We hopped out onto the small plain and stared in awe. I took time out to just sit and look out and admire the view and be grateful for having the opportunity to have such an experience. Then we took photos. LOADS of photos. And then loads more. Josh took a hilarious panorama which has us in it three times – too good. We sat up there a fair amount of time. Josh told us about some of the proposals he had seen and people we might recognise who has also shared this trip. All too soon (although it was prob 30-40 mins) it was time to go. I would have happily been left up there for hours. Or even days with a tent and some supplies! Ha!

At takeoff, Josh asked if we wanted the quiet or the exciting take-off. Exciting was the resounding answer – duhh! I actually screamed with excitement – I know this because there’s a video. It was one of the most exciting things I have done! Adrenaline was pumping again and we were soaring among the peaks, straight over to a glorious, gigantic, waterfall! This waterfall was insane, cascading down from the top of the peak right down into the gully and guess where we went? Yup, right down in there.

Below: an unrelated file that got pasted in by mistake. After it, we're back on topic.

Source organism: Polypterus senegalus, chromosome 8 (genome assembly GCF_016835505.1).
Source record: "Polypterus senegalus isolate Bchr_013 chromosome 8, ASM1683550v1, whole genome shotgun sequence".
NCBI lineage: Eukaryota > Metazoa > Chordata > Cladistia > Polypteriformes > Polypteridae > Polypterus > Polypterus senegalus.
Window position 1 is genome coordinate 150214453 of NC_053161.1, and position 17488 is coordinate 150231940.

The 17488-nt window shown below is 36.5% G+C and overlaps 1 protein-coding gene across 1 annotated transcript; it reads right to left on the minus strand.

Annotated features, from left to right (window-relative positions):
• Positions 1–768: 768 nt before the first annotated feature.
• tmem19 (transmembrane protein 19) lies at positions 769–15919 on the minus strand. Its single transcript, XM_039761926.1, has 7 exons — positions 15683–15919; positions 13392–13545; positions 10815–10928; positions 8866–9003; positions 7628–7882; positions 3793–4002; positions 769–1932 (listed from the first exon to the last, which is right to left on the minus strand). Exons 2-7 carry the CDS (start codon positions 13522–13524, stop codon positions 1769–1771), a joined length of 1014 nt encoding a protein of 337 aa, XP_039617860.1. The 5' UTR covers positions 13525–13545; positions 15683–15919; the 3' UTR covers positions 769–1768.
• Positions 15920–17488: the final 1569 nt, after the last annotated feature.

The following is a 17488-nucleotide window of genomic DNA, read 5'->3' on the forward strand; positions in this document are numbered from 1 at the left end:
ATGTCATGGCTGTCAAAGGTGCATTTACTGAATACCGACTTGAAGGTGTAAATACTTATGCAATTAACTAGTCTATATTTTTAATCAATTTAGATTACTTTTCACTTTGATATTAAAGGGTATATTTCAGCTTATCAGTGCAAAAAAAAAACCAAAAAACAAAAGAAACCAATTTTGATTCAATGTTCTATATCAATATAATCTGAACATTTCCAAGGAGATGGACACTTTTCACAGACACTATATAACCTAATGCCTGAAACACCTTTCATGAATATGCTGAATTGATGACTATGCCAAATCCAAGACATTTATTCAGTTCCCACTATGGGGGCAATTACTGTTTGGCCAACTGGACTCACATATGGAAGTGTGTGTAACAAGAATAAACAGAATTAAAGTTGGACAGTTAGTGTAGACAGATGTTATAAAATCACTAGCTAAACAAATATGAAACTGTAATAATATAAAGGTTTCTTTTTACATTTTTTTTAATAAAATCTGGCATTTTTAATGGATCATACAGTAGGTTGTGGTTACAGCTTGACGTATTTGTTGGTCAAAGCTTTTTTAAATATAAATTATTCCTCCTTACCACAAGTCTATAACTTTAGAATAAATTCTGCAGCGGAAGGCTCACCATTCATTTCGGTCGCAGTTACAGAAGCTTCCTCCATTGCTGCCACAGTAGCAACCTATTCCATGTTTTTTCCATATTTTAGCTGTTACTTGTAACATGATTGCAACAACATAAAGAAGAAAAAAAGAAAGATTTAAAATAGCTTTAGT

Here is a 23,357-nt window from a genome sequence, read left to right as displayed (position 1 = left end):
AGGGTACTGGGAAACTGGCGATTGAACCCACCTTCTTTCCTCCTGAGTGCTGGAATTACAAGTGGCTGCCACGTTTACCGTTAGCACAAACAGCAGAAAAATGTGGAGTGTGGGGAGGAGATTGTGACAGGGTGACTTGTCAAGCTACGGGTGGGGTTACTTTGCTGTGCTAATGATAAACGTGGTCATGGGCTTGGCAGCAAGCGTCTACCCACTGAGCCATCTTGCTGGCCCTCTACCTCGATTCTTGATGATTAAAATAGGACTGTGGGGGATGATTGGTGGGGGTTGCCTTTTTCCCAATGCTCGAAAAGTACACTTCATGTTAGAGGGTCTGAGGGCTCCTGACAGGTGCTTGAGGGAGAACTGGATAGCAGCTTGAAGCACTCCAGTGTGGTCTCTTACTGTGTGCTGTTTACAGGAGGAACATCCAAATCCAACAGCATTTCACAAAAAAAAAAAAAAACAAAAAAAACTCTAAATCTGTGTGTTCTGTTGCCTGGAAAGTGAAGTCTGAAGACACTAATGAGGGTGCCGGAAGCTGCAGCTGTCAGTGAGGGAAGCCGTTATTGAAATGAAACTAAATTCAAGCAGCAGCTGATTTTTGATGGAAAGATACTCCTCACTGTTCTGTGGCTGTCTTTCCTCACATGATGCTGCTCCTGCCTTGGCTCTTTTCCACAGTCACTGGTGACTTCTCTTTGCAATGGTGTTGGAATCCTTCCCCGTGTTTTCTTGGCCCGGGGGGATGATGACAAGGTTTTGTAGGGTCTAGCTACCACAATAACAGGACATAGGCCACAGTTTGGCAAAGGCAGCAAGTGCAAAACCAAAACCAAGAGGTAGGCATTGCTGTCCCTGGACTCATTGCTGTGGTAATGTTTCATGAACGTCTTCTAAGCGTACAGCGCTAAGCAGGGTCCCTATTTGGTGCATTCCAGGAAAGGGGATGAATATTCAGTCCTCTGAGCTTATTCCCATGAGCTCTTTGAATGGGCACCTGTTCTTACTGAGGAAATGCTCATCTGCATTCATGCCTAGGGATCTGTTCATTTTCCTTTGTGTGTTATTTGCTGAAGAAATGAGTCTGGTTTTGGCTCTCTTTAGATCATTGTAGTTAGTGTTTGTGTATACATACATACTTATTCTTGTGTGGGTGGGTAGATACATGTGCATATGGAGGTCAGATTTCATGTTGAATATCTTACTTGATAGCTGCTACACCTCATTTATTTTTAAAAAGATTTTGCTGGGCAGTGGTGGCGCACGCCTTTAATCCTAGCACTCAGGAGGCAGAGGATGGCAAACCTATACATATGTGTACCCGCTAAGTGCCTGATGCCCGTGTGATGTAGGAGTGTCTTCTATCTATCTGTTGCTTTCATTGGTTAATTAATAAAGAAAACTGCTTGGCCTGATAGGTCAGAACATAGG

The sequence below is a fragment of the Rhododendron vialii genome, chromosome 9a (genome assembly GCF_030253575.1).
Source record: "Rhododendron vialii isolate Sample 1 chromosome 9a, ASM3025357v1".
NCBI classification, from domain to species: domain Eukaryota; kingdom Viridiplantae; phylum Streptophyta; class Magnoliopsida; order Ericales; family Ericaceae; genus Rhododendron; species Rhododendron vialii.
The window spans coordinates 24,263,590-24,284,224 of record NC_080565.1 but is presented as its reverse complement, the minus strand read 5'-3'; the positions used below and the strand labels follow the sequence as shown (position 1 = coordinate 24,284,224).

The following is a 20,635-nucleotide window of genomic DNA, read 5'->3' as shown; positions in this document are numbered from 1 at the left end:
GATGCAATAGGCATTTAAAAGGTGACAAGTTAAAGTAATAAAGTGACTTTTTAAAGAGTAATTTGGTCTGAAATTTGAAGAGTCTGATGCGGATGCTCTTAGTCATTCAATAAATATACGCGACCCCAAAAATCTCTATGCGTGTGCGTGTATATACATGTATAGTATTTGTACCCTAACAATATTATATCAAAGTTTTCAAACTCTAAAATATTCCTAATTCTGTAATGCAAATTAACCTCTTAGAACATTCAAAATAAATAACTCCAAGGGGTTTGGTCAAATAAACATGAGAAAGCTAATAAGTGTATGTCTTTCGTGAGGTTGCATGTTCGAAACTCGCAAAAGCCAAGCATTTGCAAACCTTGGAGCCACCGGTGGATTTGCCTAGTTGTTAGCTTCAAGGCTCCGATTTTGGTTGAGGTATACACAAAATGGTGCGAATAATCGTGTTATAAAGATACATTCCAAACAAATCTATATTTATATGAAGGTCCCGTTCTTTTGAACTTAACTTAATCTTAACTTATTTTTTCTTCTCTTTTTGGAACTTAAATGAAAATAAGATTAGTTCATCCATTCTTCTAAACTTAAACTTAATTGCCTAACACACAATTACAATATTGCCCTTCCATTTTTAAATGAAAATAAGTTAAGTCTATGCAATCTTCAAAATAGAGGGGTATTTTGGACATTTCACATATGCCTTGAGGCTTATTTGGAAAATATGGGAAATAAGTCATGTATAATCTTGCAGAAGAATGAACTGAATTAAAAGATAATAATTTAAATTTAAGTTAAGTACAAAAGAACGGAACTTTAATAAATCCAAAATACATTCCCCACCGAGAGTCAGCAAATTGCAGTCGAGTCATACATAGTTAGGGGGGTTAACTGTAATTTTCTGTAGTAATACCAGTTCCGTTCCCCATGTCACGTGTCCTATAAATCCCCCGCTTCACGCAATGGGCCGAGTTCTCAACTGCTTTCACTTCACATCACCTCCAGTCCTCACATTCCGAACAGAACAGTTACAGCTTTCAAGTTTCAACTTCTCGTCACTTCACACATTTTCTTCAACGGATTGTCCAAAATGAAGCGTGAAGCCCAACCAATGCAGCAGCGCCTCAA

It was at this point that my phone died. I wasn’t upset about it, in fact, I highly recommend it. I spent the rest of the flight listening to Josh intently and being (possibly overly) excited about what we were looking at. There were reefs and sandbars, islands and mountains, cliffs and plantations.

I can’t say I wasn’t slightly disappointed when we landed, I didn’t want the tour to end. It is one of the best travel activities I have ever done, and I have traveled a lot!

*While this tour was discounted, this review is completely authentic and true. I am lost for words to describe what an incredible experience this was. Thanks Paradise Helicopters, you rock!

Brisbane-based lifestyle and travel blog image featuring mountain and sea scenery